9

If you want to learn more about price pressure, you should look after market impact of metaorders, which is a more adequate term. Because of the microstructure (i.e. the mix of orderbboks dynamics, trading rules, participants behaviours and habits, etc), the more you buy or sell, the more you influence the price an unfavorable way (for your trades). Just ...


9

There are a few things to consider: Price On average Thomson Reuters is known to be less costly than Bloomberg. One thing to consider when looking to save money is that most vendors will use some kind of ladder pricing. So if you cannot get rid of either Bloomberg or Thomson Reuters completely then you may not save as much as you expected. Technology ...


9

It is not financial mathematics in general, but a scientific approach that is beneficial: quantitative views and open objective tools make transactions more transparent. It decreases information asymmetry and thus decrease transaction costs in general (bid-ask spread, prices range, volatility, etc). thanks to (good) models, the consistency between ...


9

Pull-to-par just says that a bond's (clean) price will converge towards its face value as the bonds approaches maturity. There is nothing really interesting about pull-to-par - a bond's (clean) price has to converge to its face value, because a bond with just a few days to maturity is essentially a short-term cash deposit. Look at it this way - the price of ...


8

While not strictly quantitative finance, for the first year in the PhD I found this Youtube-Channel extremely helpful: http://www.youtube.com/user/mathematicalmonk I covers almost only math, but does a very good job at explaining the basics of probability theory. Most people will already have mastered that stuff, but it will surely help those unfamiliar ...


8

It seems logical to me to have a Financial accounting course in a quant program. Quants can have a lot of different occupations, from derivative pricing to quant analyst in a "research" (i.e. analysis) dept. of a broker, a risk dept., a fund (as an analyst or as a potfolio manager), or quant execution trader (the list is far longer). In the case of being ...


8

Define excess return $r^x_{it} = r_{it} - r^f_{t}$ as the return $i$ minus the risk free rate, and $f_{jt}$ similarly denotes the excess return of factor $j$ at time $t$. Let's say we have some factor model of returns where: $$ r^x_{it} = \alpha_i + \sum_j \beta_{i,j} f_{jt} + \epsilon_{it}$$ F-test / GRS Test If we assume the error terms $\epsilon_{it}$ ...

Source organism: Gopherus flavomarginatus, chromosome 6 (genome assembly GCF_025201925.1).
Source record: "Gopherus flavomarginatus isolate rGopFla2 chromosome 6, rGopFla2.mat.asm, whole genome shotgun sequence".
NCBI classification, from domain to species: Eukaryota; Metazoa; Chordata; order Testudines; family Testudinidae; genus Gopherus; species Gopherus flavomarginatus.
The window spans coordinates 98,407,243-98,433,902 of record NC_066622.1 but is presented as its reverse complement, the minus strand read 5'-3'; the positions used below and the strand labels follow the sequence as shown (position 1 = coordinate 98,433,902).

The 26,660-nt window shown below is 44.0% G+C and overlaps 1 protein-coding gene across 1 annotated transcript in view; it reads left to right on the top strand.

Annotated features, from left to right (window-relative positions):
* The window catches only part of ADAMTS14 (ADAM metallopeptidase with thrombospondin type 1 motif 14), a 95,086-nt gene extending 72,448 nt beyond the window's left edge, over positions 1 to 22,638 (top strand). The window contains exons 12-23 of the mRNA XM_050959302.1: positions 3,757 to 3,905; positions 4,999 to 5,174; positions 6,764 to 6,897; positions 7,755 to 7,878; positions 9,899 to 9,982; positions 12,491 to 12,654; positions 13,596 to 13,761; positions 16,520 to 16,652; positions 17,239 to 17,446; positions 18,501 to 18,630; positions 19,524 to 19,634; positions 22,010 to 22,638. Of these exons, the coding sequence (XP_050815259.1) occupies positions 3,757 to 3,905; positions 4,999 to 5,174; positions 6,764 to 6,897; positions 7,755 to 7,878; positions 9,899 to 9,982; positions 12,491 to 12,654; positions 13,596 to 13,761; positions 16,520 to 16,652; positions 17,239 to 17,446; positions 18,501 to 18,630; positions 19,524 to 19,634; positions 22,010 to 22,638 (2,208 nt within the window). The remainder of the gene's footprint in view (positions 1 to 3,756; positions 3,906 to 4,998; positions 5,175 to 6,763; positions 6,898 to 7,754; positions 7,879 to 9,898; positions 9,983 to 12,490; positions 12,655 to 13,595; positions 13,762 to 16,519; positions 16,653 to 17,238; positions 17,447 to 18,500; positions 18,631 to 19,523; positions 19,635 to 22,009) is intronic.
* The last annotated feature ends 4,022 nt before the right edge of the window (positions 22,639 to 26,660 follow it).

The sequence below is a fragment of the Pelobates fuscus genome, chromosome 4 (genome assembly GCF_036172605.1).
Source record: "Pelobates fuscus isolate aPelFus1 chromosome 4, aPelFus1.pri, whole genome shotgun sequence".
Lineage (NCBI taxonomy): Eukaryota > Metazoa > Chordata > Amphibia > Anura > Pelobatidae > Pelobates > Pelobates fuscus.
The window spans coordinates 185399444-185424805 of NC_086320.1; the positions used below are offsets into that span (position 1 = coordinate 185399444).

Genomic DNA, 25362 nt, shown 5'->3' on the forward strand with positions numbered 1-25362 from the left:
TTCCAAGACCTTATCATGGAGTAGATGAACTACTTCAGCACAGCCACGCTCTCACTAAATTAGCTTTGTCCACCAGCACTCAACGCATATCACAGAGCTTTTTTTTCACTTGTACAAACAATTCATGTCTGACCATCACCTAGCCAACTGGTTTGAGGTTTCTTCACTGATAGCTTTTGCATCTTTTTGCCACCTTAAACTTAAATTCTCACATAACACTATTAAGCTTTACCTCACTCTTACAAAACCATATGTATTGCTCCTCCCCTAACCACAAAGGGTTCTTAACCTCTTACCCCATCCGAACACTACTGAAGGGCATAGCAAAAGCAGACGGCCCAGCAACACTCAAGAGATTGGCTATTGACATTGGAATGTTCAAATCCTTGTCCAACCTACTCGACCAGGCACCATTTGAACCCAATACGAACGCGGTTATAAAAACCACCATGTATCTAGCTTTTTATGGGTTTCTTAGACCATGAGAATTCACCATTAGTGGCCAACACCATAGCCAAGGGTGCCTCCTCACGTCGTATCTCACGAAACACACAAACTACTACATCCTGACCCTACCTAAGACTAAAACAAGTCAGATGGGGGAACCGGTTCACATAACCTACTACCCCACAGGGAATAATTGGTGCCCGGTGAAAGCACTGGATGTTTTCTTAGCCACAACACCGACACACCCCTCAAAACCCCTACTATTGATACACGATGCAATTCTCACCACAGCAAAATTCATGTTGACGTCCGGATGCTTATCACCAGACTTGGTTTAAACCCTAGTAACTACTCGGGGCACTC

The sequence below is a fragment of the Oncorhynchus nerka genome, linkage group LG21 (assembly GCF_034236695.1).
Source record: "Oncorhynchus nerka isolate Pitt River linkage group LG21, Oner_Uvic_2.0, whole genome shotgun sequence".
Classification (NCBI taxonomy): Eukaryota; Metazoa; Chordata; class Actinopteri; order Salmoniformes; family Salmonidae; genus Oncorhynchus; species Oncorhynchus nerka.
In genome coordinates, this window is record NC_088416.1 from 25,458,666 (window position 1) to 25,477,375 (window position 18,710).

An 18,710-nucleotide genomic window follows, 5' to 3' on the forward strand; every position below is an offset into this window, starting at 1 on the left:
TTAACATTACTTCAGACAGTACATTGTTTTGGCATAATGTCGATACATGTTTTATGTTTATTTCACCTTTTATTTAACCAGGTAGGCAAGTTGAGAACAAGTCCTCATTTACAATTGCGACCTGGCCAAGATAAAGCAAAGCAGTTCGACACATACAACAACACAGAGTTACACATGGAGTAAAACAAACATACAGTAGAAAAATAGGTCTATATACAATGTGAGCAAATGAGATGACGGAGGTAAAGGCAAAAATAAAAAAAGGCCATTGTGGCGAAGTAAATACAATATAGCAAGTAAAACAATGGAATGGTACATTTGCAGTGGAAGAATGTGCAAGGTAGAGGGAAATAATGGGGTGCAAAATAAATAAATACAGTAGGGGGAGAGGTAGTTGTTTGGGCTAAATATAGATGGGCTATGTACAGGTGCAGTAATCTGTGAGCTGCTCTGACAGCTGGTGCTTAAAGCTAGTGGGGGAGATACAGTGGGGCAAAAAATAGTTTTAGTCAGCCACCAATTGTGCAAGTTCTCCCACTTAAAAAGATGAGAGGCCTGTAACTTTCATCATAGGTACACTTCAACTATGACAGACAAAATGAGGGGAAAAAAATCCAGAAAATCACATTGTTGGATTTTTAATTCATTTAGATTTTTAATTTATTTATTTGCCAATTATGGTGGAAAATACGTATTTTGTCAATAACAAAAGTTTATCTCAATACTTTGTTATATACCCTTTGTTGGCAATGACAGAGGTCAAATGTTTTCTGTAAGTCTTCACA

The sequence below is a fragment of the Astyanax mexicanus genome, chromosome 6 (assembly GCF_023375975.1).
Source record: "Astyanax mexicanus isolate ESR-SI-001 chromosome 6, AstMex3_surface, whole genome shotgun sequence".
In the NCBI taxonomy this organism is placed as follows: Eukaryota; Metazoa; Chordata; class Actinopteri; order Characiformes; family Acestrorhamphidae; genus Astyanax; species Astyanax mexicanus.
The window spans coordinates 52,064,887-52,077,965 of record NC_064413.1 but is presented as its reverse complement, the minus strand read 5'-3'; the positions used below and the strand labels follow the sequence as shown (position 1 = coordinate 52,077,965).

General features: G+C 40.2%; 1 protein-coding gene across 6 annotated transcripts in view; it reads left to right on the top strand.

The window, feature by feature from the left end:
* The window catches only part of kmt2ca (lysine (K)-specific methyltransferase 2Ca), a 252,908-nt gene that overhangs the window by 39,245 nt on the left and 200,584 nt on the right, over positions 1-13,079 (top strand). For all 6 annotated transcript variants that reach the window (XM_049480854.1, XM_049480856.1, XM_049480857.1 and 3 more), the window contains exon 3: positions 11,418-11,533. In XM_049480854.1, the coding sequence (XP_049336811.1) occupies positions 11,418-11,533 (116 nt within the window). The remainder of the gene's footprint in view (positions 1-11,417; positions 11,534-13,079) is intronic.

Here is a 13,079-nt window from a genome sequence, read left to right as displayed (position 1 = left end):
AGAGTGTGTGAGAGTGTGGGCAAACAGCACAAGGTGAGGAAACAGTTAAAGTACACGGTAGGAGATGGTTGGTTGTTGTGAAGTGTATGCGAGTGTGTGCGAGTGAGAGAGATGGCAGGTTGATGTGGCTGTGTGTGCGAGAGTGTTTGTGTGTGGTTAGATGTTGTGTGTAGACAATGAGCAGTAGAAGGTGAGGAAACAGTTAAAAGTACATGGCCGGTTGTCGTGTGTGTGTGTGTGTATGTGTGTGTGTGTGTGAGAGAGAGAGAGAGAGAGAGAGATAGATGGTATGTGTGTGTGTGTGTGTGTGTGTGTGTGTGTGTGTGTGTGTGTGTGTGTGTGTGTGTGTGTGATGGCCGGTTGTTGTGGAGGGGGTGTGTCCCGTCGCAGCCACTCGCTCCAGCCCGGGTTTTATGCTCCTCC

8

The bias comes from the paper Stambaugh (1999) and has nothing to do with small sample bias. It has to do with point (1) below. The argument goes as follows: Typical lagged explanatory variables for stock-return regressions are correlated with contemporaneous stock returns This contemporaneous correlation biases forecasting regressions First review OLS ...


7

I did a fair amount of searching for a good source of historical data and I came across Norgate Investor Services. They provide the data in MetaStock format. I used the data for analysis in MATLAB via Metastockread. They have data for the US, Australia and Singapore.


7

There is a very cheap, i.e. free, way of obtaining the list of companies included in the S&P 500 at any given time. Check the revision history for the S&P 500 List updates on Wikipedia. It is ugly and unreliable but you usually get what you pay for :) ... it should be okay if you are just playing around with your own strategies. This doesn't ...


7

Generally speaking, let us consider a problem where you have a series of simple payoffs $f_{K_i}(S_T)$ of strike $K_i$, $i \in I$, that depend on the value of $S_T$ at time $T$, as well as a more complex, laddered payoff $P_L(T)$ which pays a quantity $g_i(S_T)$ on regions of the form $\{K_i \leq S_T < K_{i+1}\}$ $-$ regions are delimited by the strikes ...


6

Hi Quantitative Finance has in my opinion two main streams. The first is about of valuation of some derivative contracts in a consistent way. This is a theory and once paradigms accepted it is coherent, it can considered as science at the same level as economy can pretend to this kind of terminology. The second is about making (or trying to) prediction(s) ...


6

Correct. All outstanding issues are held. Money only flows into an asset class via the primary market (such as an IPO, secondary offering, etc.) not on the secondary markets which are publicly traded. What is actually changing is people's willingness to buy and sell securities at various prices. When market commentators talk about money flowing into or out ...